“The words that were attached to a brief that went before the court were not mine and not my feelings. I believe the foundation of this province and this country is in those treaties. We have a duty to consult, the Supreme Court has dealt with this issue a long time ago and it’s my responsibility as the premier of this province to make sure that we follow through on respecting the rights of the Mi’kmaq.”

Respect was not at the forefront in a Nova Scotia Supreme Court appeal case last week when Justice Department lawyer Alex Cameron described the complainants, the Sipekne’katik band, as a conquered people who had surrendered their sovereignty to the British Crown in the 1700s, negating the duty of the province to consult on industrial projects.

Read the full story at localxpress.ca.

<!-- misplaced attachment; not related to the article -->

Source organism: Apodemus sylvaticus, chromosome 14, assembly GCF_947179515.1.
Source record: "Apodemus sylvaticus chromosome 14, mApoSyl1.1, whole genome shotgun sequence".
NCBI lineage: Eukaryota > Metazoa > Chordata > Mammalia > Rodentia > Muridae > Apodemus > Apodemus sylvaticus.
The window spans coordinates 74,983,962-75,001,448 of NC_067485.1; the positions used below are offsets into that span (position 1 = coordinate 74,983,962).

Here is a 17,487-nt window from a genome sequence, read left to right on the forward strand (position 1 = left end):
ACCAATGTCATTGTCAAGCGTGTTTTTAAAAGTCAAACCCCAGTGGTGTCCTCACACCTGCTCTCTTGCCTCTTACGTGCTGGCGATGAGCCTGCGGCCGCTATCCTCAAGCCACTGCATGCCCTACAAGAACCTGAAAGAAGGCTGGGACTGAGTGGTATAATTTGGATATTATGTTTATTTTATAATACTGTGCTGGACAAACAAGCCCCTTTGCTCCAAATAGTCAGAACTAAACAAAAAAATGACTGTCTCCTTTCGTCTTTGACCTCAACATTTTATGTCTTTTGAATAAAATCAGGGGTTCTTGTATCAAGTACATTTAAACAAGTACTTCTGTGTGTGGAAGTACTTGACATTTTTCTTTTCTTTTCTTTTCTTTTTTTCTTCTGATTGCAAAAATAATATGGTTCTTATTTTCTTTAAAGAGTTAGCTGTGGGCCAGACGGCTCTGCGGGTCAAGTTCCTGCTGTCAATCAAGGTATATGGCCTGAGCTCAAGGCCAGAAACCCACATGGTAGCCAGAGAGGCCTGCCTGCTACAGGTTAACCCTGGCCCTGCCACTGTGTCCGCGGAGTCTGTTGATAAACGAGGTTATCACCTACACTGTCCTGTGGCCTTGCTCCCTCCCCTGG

Refer back to the incident that provoked this apology.

Mi’kmaq Are ‘Conquered People’ Says Nova Scotia Government Lawyer

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A legal brief submitted on behalf of the province of Nova Scotia denies treaty rights and labels the Mi’kmaq as conquered peoples.

“To suggest that we are ‘conquered’ is a racist taunt,” wrote Millbrook Chief Bob Gloade in a media release. “At its worst, it has been used against Indigenous Canadians to perpetuate or justify a state of inferior legal, social or socio-economic conditions.”

The brief is part of a court case centred on consultation with the Sipekne’Katik Band over a natural gas storage project. The band asked for a judicial review of the provincial permits that approved the Alton Gas project. But a court case about whether the Crown meaningfully consulted with one band over a particular project, has brought up what many are calling offensive arguments about treaty rights that extend to all Mi’kmaq in Nova Scotia.